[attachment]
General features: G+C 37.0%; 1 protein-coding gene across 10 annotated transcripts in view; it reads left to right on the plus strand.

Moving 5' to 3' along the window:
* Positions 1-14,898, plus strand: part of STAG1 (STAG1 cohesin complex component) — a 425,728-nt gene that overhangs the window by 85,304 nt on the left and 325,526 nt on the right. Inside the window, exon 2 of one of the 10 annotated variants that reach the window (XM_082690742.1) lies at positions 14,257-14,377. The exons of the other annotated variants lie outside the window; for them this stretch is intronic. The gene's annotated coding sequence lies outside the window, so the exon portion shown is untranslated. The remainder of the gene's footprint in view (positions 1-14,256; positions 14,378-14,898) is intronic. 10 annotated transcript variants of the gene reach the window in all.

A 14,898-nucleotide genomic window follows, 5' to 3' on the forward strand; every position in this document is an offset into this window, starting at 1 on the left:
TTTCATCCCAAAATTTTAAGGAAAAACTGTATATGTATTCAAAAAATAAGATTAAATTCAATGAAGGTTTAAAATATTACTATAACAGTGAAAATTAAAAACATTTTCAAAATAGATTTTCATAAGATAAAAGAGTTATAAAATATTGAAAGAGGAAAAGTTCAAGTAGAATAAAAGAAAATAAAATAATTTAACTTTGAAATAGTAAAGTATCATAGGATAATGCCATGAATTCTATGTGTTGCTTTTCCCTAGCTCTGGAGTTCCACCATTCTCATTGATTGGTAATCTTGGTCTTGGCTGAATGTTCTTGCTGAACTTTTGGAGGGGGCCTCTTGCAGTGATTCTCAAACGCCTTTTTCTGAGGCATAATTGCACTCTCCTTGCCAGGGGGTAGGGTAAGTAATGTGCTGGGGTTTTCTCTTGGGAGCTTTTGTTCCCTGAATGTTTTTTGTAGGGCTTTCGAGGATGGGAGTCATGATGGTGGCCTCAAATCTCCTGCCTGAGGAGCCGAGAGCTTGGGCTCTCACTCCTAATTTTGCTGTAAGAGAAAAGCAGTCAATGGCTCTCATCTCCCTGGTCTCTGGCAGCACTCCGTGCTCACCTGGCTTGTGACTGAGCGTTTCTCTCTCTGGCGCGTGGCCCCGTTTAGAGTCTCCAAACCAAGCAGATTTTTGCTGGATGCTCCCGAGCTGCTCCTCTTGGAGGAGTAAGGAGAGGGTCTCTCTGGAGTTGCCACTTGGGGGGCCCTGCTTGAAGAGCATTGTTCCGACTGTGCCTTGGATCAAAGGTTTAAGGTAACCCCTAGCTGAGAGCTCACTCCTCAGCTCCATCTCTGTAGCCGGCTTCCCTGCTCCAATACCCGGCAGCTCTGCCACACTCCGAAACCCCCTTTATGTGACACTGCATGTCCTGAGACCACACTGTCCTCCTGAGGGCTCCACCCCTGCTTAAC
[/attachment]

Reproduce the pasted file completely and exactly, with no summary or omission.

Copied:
General features: G+C 37.0%; 1 protein-coding gene across 10 annotated transcripts in view; it reads left to right on the plus strand.

Moving 5' to 3' along the window:
* Positions 1-14,898, plus strand: part of STAG1 (STAG1 cohesin complex component) — a 425,728-nt gene that overhangs the window by 85,304 nt on the left and 325,526 nt on the right. Inside the window, exon 2 of one of the 10 annotated variants that reach the window (XM_082690742.1) lies at positions 14,257-14,377. The exons of the other annotated variants lie outside the window; for them this stretch is intronic. The gene's annotated coding sequence lies outside the window, so the exon portion shown is untranslated. The remainder of the gene's footprint in view (positions 1-14,256; positions 14,378-14,898) is intronic. 10 annotated transcript variants of the gene reach the window in all.

A 14,898-nucleotide genomic window follows, 5' to 3' on the forward strand; every position in this document is an offset into this window, starting at 1 on the left:
TTTCATCCCAAAATTTTAAGGAAAAACTGTATATGTATTCAAAAAATAAGATTAAATTCAATGAAGGTTTAAAATATTACTATAACAGTGAAAATTAAAAACATTTTCAAAATAGATTTTCATAAGATAAAAGAGTTATAAAATATTGAAAGAGGAAAAGTTCAAGTAGAATAAAAGAAAATAAAATAATTTAACTTTGAAATAGTAAAGTATCATAGGATAATGCCATGAATTCTATGTGTTGCTTTTCCCTAGCTCTGGAGTTCCACCATTCTCATTGATTGGTAATCTTGGTCTTGGCTGAATGTTCTTGCTGAACTTTTGGAGGGGGCCTCTTGCAGTGATTCTCAAACGCCTTTTTCTGAGGCATAATTGCACTCTCCTTGCCAGGGGGTAGGGTAAGTAATGTGCTGGGGTTTTCTCTTGGGAGCTTTTGTTCCCTGAATGTTTTTTGTAGGGCTTTCGAGGATGGGAGTCATGATGGTGGCCTCAAATCTCCTGCCTGAGGAGCCGAGAGCTTGGGCTCTCACTCCTAATTTTGCTGTAAGAGAAAAGCAGTCAATGGCTCTCATCTCCCTGGTCTCTGGCAGCACTCCGTGCTCACCTGGCTTGTGACTGAGCGTTTCTCTCTCTGGCGCGTGGCCCCGTTTAGAGTCTCCAAACCAAGCAGATTTTTGCTGGATGCTCCCGAGCTGCTCCTCTTGGAGGAGTAAGGAGAGGGTCTCTCTGGAGTTGCCACTTGGGGGGCCCTGCTTGAAGAGCATTGTTCCGACTGTGCCTTGGATCAAAGGTTTAAGGTAACCCCTAGCTGAGAGCTCACTCCTCAGCTCCATCTCTGTAGCCGGCTTCCCTGCTCCAATACCCGGCAGCTCTGCCACACTCCGAAACCCCCTTTATGTGACACTGCATGTCCTGAGACCACACTGTCCTCCTGAGGGCTCCACCCCTGCTTAAC